A recent jaunt to Italy provided the opportunity to sample one of Citroën’s more conventional models. This second generation C3 has been out for a couple of years now and although the changes appear minimal, its looks are still fresh.
Unfortunately, once behind the wheel it brought immediate disappointment – both in its size (whatever Sixt car rental says, it is not a medium-sized car) and performance. While the first isn’t Citroën’s fault, the second is a serious failing. Just in case you think I had a duff one, Sixt had given our party a pair of these C3s – equally slow.
In the holiday hire car market, practicality is king. While smaller than we’d hoped for, the car itself has a sensible layout and is reasonably comfortable. I could write of the mediocre build quality or dull velour seats but these items don’t really matter when hauling luggage from the airport. What did matter was the feeble air conditioning – unable to fight the 30-odd degrees C outside temperature – and the almost complete lack of power, be that with four-up or just the driver on board. With a quoted time of over 16 seconds to reach 100kmh, it isn’t just slow, it’s dangerous. Revving the engine hard didn’t help either – it just made more noise.
Of all European countries, Italy is the one where an ability to jump out of trouble is paramount. Joining an autostrade, attempting to join the fast lane and even just keeping up with other vehicles all proved too much for this car. On mild inclines, I had to drop two gears and still often failed to maintain 110kph (68mph). Climbing into the lower Alps, first was the gear of choice; the gap between first and second was frequently just too great. Thankfully, driving in tandem on the autostrade allowed one driver to let out the other so we weren’t forever boxed-in.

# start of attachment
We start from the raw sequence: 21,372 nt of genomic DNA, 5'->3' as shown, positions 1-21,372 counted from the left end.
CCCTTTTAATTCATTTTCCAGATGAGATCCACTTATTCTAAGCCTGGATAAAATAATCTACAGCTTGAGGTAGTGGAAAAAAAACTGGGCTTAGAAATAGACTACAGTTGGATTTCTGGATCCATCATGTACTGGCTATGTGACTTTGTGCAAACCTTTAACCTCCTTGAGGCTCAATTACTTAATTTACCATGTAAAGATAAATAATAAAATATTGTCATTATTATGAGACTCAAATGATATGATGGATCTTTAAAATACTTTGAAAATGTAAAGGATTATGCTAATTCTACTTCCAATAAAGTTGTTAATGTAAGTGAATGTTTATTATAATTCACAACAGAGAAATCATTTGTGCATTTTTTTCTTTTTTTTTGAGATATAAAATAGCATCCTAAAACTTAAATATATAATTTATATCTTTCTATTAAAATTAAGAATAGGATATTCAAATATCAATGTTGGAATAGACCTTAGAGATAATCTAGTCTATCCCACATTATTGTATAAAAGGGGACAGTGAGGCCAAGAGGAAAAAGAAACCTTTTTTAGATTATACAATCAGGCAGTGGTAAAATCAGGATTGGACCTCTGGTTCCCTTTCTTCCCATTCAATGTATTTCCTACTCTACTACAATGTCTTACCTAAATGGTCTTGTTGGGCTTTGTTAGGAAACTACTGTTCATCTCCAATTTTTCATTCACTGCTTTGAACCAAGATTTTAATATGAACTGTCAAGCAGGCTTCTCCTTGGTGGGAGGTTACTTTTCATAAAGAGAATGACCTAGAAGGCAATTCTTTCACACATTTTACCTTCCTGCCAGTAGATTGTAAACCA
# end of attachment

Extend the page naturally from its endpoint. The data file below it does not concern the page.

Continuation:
It’s not a bad looking car. In fact in any colour other than grey, it looks neat and cheery, the fashionable large grill giving the small Citroën a purposeful nose. With a larger petrol engine or torquey diesel, this would have been very acceptable. In fact, bar the eight valve 1.4, this 1.1 (also only eight valves) has the highest CO2 emissions in the range so there are no tree-hugging arguments to favour this little petrol engine. What it re-enforced is that manufacturers still peddle out very poor engine choices for which there is no excuse. If insurers consider it a lower risk than its more powerful sisters, they should think again. Or try driving one in Italy.
Power: 61PS @ 5,500rpm, emissions: 137g/km, torque: 95Nm @ 3,300, 0-62 mph: 16.5s
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